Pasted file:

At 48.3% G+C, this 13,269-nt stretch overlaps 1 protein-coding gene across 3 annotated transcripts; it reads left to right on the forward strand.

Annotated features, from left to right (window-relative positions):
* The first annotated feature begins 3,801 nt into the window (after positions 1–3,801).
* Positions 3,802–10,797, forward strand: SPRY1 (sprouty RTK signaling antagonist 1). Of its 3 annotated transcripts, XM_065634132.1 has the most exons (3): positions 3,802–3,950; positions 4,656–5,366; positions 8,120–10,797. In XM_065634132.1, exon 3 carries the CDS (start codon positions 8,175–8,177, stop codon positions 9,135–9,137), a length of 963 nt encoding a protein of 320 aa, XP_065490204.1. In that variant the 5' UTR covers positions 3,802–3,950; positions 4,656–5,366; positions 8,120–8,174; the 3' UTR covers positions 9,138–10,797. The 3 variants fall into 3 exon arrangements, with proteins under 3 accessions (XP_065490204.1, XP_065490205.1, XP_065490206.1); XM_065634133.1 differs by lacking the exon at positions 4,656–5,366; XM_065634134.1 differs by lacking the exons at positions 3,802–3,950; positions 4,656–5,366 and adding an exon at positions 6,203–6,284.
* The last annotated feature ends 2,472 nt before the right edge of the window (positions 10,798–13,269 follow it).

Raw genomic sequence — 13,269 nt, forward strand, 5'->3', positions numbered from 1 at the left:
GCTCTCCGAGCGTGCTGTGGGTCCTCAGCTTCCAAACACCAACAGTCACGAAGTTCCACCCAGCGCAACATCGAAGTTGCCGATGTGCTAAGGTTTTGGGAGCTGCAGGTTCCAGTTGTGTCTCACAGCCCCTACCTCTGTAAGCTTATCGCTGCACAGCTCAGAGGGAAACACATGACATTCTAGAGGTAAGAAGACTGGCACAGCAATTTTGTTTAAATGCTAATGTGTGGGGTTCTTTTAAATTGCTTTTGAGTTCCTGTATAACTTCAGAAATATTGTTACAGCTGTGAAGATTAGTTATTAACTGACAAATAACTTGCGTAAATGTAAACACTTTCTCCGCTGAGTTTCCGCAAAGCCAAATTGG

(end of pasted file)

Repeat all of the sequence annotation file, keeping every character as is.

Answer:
At 48.3% G+C, this 13,269-nt stretch overlaps 1 protein-coding gene across 3 annotated transcripts; it reads left to right on the forward strand.

Annotated features, from left to right (window-relative positions):
* The first annotated feature begins 3,801 nt into the window (after positions 1–3,801).
* Positions 3,802–10,797, forward strand: SPRY1 (sprouty RTK signaling antagonist 1). Of its 3 annotated transcripts, XM_065634132.1 has the most exons (3): positions 3,802–3,950; positions 4,656–5,366; positions 8,120–10,797. In XM_065634132.1, exon 3 carries the CDS (start codon positions 8,175–8,177, stop codon positions 9,135–9,137), a length of 963 nt encoding a protein of 320 aa, XP_065490204.1. In that variant the 5' UTR covers positions 3,802–3,950; positions 4,656–5,366; positions 8,120–8,174; the 3' UTR covers positions 9,138–10,797. The 3 variants fall into 3 exon arrangements, with proteins under 3 accessions (XP_065490204.1, XP_065490205.1, XP_065490206.1); XM_065634133.1 differs by lacking the exon at positions 4,656–5,366; XM_065634134.1 differs by lacking the exons at positions 3,802–3,950; positions 4,656–5,366 and adding an exon at positions 6,203–6,284.
* The last annotated feature ends 2,472 nt before the right edge of the window (positions 10,798–13,269 follow it).

Raw genomic sequence — 13,269 nt, forward strand, 5'->3', positions numbered from 1 at the left:
GCTCTCCGAGCGTGCTGTGGGTCCTCAGCTTCCAAACACCAACAGTCACGAAGTTCCACCCAGCGCAACATCGAAGTTGCCGATGTGCTAAGGTTTTGGGAGCTGCAGGTTCCAGTTGTGTCTCACAGCCCCTACCTCTGTAAGCTTATCGCTGCACAGCTCAGAGGGAAACACATGACATTCTAGAGGTAAGAAGACTGGCACAGCAATTTTGTTTAAATGCTAATGTGTGGGGTTCTTTTAAATTGCTTTTGAGTTCCTGTATAACTTCAGAAATATTGTTACAGCTGTGAAGATTAGTTATTAACTGACAAATAACTTGCGTAAATGTAAACACTTTCTCCGCTGAGTTTCCGCAAAGCCAAATTGG